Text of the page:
The Individual Market Would Revert to Only Serving the Healthy

Under the Graham-Cassidy-Heller-Johnson proposal, the Affordable Care Act’s provisions around Marketplaces would be eliminated and states would receive funds to establish their own systems.  In the name of flexibility, states would be allowed to permit insurers to charge sick people higher rates, not cover essential health benefits, and impose caps on services and benefit levels.

In a nutshell, this bill would return us to the days when only healthy people could afford coverage in the individual market.  Allowing insurance companies to engage in medical underwriting again will almost certainly set off a “race to the bottom,” where insurers compete for the healthiest customers by offering cheap plans that cover few services.  Lower premiums may be achieved, but they will only be available to a limited population, and the plans with lower premiums may not cover the services people actually need.  Prior to passage of the ACA, only 13% of plans in the individual market covered pregnancy[v]; in most cases, women who needed this coverage had to purchase costly riders, or could not obtain maternity coverage at all.  Numerous analysts have noted that maternity and newborn coverage will likely be among the first benefits insurers will choose to exclude from plans. 

Among those states that waive the essential health benefits (EHB) requirements, annual and lifetime caps will also make an unwelcome reappearance.  Because the ACA’s prohibition on annual and lifetime caps only applies to EHBs, the elimination of the EHB requirement will functionally void the ban on caps.  Once again, families will be find themselves in dire straits when a single major illness or chronic condition could render a child uninsurable permanently.  In some cases, an infant born extremely preterm or with other serious complications could exhaust her lifetime limit before even leaving the hospital.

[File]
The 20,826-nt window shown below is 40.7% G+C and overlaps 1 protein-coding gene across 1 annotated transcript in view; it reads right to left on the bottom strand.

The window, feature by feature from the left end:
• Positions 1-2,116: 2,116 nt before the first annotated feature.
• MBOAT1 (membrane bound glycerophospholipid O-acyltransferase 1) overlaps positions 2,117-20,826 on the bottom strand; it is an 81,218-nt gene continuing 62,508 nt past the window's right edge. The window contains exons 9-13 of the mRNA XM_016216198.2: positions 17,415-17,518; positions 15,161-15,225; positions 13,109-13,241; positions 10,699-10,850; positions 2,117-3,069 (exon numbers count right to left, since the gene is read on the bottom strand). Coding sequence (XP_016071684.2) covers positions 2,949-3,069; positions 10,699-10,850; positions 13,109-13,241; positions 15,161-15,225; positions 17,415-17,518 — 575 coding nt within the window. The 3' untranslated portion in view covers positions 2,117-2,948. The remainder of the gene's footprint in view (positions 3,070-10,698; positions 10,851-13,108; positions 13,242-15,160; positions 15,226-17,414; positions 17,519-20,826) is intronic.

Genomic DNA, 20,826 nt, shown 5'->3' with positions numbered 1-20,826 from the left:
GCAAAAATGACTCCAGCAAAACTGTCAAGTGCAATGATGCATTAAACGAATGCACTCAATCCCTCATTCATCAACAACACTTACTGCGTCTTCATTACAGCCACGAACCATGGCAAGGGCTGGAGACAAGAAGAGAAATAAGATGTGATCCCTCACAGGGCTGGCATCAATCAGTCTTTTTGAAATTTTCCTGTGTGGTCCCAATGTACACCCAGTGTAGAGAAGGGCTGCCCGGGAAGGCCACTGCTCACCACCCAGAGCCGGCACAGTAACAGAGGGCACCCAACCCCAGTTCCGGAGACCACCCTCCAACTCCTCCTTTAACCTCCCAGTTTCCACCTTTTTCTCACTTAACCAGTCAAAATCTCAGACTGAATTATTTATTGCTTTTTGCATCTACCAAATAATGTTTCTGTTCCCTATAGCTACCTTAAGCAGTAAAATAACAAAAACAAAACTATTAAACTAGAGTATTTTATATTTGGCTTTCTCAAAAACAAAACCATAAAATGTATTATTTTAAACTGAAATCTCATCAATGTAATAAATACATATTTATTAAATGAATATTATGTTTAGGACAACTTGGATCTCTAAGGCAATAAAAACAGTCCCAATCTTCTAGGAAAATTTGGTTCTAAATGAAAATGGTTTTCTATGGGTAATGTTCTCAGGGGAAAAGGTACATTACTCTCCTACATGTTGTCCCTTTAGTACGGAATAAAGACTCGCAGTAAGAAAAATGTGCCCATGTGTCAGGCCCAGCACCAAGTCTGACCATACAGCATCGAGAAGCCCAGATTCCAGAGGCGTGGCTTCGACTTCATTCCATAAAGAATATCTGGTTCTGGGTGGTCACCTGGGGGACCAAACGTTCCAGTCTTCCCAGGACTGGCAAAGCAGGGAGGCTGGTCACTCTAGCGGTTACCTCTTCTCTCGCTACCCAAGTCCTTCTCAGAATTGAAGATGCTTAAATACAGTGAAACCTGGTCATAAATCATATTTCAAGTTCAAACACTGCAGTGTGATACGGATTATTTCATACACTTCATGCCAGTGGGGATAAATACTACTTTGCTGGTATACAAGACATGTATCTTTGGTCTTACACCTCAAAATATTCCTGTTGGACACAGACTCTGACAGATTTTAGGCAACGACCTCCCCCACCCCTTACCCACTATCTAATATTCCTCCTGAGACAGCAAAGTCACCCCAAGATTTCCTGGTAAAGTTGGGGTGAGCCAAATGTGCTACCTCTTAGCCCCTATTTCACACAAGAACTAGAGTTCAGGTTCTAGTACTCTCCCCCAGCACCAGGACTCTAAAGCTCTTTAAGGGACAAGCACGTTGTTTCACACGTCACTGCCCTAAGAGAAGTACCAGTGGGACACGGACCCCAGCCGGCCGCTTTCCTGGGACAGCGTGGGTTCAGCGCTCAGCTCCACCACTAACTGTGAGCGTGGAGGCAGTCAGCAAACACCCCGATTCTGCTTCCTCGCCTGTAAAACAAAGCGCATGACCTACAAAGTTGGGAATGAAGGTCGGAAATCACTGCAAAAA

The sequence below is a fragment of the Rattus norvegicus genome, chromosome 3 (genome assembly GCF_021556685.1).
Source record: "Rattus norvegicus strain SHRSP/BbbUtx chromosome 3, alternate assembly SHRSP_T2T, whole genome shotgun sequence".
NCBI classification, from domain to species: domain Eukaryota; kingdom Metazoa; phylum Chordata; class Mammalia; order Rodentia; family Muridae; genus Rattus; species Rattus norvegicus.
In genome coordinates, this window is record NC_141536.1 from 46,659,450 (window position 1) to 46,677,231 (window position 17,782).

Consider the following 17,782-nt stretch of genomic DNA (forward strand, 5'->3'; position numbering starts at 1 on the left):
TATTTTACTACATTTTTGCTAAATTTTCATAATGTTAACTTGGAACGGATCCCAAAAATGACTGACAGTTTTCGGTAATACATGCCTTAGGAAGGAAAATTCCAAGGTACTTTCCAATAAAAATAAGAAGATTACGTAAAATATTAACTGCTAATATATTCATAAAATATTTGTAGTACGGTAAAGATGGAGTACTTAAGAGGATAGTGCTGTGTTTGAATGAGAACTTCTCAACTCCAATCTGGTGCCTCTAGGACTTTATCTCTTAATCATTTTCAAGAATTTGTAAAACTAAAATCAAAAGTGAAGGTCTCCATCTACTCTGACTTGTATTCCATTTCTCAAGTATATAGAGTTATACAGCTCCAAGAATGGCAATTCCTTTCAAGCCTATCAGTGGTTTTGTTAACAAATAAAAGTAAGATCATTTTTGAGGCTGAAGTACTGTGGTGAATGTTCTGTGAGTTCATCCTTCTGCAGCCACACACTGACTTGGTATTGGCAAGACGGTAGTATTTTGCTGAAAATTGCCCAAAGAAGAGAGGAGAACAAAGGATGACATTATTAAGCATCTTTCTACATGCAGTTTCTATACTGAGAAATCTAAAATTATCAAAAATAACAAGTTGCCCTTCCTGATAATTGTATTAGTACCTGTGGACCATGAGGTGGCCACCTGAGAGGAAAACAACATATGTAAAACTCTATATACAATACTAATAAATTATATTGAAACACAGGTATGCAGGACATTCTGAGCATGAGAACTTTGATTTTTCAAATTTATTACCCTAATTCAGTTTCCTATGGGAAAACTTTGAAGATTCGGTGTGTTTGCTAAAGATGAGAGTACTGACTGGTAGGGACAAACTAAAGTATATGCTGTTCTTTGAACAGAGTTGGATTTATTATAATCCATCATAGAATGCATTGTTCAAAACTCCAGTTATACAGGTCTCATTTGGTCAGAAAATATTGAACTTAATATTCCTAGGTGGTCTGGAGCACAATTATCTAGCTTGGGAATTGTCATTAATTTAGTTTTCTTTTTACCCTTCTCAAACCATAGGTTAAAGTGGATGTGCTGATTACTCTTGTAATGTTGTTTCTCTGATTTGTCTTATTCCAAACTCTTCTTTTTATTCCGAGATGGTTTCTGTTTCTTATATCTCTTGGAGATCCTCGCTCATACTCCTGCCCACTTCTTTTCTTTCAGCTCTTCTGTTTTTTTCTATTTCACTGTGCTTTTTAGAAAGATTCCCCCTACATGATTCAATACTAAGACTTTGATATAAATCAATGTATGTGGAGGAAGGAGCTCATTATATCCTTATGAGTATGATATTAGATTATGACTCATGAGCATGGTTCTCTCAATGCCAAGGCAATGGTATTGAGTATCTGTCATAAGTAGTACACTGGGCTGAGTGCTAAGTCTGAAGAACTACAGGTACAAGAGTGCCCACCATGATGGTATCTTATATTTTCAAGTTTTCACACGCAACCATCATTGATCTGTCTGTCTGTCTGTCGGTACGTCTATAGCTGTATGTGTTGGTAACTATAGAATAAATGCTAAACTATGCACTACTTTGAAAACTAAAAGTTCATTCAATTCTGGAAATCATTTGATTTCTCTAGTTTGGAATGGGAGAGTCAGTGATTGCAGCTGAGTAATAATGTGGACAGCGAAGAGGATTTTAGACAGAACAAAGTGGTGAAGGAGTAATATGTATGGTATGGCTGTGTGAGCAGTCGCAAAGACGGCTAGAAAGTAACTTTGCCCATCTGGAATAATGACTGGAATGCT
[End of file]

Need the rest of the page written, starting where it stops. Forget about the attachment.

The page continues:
States Need Appropriate Time and Investment to Build New Health Systems

The Graham-Cassidy-Heller-Johnson bill envisions each state undertaking the herculean task of building a new individual marketplace system in only two years.  While some states may be capable of producing a full-fledged system within this timeframe, many will likely require more time.  If states must have functional systems by 2020, it is highly probable that those systems will not adequately address the needs of maternal and child health.

In fact, states are already struggling to serve maternal and child health appropriately.  For the past two years, preterm birth rates have increased, after declining for the prior several years.[vi]  Maternal mortality rates across the U.S. exceed those in most developed nations.[vii]   In many U.S. communities, infant mortality rates rival those of third world countries.[viii] Stark disparities exist among birth outcomes for many racial and ethnic groups.  Maternal and child health serves as an exquisitely sensitive barometer for the effectiveness of our health care system, and in too many communities it already indicates serious problems.